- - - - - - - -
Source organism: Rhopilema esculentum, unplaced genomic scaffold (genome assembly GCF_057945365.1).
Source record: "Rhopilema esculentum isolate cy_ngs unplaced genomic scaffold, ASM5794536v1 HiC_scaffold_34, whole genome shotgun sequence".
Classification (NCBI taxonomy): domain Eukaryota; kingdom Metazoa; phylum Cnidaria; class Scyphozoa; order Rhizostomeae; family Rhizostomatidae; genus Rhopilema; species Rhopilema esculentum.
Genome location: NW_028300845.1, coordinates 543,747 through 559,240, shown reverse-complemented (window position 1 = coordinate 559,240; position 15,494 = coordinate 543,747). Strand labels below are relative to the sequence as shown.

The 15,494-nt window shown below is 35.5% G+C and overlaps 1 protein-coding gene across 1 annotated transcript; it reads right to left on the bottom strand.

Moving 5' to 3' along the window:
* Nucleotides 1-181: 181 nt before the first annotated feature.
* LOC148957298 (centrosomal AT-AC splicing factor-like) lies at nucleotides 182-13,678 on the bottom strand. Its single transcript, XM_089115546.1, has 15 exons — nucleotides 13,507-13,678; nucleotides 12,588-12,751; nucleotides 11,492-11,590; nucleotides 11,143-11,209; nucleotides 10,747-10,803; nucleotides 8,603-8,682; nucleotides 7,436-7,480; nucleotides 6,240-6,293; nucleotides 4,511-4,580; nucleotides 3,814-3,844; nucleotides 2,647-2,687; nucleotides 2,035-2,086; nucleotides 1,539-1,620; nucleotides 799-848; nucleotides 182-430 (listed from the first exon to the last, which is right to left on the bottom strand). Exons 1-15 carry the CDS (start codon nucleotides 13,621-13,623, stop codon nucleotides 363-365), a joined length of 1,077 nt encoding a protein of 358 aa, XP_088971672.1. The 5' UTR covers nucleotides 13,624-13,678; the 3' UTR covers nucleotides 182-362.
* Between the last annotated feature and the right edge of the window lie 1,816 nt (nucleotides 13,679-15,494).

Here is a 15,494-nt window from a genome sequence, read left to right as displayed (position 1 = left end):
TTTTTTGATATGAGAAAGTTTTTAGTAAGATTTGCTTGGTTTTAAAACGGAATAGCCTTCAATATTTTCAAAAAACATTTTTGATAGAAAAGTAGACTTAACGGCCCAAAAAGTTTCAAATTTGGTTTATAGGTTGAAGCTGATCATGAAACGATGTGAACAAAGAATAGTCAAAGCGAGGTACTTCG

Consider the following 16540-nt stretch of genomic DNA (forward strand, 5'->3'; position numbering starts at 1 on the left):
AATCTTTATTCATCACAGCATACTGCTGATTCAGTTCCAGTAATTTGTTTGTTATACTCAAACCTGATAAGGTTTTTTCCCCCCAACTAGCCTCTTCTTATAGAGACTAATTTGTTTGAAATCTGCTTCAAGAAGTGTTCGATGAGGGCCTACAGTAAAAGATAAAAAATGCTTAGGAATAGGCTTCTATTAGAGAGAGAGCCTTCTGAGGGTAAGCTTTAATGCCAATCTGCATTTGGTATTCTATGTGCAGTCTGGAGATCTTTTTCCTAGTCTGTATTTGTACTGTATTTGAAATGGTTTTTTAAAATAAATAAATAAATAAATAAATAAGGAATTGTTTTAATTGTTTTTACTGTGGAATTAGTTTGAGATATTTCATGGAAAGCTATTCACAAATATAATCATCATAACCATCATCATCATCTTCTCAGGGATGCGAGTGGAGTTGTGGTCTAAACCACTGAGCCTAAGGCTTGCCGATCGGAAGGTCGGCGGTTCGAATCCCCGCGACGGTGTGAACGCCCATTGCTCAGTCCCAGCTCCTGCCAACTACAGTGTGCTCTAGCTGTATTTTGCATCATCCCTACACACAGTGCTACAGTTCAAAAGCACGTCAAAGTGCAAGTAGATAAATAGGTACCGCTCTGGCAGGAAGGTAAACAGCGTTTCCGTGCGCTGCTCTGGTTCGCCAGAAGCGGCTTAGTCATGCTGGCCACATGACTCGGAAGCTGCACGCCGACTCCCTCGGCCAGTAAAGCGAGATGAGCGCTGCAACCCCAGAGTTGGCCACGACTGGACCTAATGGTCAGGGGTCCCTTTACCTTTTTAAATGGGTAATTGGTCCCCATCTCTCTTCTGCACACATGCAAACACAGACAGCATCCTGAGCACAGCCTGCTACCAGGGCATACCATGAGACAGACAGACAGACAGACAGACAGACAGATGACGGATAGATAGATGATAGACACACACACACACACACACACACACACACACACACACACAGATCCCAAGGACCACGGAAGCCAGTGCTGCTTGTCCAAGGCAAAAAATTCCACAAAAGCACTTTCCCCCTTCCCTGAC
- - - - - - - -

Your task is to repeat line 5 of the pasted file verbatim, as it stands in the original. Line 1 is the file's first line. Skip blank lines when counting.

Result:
The 15,494-nt window shown below is 35.5% G+C and overlaps 1 protein-coding gene across 1 annotated transcript; it reads right to left on the bottom strand.